We sit in the loft of my parents’ Minnesota lake cabin circa 1987, the old box fans covered in wet towels and lazily steaming out the hot air of mid-summer. My best friend and I are sitting on one of the twin beds covered in a peach-colored comforter. Our bare legs are tan from a day swimming in the fresh algal-smelling lake, rocking on an oversized inner tube to see who would crash in to the water first. It was a wonderful day punctuated by padding up the pine steps for red Kool-Aid and Wheat Thins covered in Easy Cheese.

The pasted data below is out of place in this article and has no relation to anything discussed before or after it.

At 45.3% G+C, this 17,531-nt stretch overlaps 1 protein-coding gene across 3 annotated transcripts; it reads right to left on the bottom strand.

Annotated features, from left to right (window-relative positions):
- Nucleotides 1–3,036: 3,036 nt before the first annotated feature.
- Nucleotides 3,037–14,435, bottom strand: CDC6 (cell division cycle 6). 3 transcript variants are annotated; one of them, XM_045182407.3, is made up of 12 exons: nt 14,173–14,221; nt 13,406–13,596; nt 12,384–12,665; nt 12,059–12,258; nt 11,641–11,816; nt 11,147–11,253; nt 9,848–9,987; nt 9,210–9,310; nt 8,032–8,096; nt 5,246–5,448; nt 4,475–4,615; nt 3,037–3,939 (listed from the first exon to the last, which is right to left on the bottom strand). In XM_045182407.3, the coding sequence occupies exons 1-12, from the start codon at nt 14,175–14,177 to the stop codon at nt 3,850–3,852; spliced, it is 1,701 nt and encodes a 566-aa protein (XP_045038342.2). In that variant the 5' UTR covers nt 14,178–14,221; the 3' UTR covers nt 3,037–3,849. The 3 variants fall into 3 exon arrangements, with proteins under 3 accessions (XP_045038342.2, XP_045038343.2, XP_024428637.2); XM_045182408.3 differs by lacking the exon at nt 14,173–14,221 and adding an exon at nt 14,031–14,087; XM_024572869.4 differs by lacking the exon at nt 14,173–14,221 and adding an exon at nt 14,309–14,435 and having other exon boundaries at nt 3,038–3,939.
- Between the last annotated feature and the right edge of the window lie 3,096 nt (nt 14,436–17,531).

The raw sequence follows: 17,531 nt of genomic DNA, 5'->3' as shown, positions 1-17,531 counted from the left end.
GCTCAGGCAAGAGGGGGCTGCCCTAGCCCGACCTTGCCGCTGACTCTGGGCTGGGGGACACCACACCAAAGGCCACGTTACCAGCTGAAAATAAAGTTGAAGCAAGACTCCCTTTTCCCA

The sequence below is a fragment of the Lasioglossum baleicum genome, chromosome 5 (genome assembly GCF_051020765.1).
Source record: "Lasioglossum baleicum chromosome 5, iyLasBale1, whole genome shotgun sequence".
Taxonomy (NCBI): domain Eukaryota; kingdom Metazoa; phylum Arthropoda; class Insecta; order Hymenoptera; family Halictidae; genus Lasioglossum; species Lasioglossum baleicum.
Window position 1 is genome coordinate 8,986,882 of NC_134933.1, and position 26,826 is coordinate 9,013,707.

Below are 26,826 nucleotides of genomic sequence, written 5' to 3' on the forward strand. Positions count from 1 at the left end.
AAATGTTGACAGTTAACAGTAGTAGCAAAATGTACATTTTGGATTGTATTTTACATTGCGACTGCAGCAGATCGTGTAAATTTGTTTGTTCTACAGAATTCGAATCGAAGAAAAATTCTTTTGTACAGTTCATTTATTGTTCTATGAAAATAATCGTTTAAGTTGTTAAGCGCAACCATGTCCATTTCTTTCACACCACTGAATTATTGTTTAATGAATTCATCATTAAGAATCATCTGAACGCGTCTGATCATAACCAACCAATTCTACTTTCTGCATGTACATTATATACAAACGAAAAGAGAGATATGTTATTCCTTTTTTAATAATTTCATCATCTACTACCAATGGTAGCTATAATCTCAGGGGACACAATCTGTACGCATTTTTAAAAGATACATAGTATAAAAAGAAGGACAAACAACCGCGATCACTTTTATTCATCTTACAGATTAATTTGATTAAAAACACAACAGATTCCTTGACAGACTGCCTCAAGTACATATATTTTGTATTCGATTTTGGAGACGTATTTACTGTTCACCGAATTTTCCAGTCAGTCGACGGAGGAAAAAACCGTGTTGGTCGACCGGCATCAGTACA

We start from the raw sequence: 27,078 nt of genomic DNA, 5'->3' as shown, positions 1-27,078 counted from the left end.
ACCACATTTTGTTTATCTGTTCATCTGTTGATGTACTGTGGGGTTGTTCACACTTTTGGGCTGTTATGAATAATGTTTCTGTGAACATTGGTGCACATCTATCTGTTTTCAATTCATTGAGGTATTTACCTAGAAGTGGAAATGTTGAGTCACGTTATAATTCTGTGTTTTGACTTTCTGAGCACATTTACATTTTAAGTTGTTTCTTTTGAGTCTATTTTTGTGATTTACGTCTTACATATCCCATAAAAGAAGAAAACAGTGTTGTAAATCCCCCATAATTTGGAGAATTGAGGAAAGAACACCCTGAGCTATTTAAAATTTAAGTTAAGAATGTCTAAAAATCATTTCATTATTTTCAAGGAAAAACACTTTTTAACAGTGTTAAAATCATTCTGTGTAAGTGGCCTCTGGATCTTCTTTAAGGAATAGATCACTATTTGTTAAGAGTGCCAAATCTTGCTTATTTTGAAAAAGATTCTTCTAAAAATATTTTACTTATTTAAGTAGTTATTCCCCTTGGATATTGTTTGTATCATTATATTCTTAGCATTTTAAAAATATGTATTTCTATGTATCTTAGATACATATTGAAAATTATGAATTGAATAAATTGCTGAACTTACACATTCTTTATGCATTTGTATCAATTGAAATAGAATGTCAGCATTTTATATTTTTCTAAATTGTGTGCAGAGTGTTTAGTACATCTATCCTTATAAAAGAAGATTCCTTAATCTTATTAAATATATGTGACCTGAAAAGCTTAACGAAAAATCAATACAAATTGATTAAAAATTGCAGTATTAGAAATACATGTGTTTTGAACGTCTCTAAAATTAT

Our conversation carried on as it had all day, incessant talk of the best way to get tan, which boys might be in our class the following fall and our grand plans for working on the fort in the mosquito-infested woods behind the cabin. And then a familiar feeling began to rise in me again, like a yellow rubber duck in a quickly overfilling bathtub – smiling happily at me in the face of a grave threat. For no discernible reason, I didn’t want anyone to talk to me anymore. I wanted her to let me be before the fatigue of interacting with someone threatened to defeat me. I wanted to be left alone with my thoughts. I wanted to revert in to my own world with my books and daydreams. I wanted to run, alone, in silence along the gravel road. I made a hasty excuse and climbed down the ladder and made a nervous lunge at my mom, beseeching her with my eyes.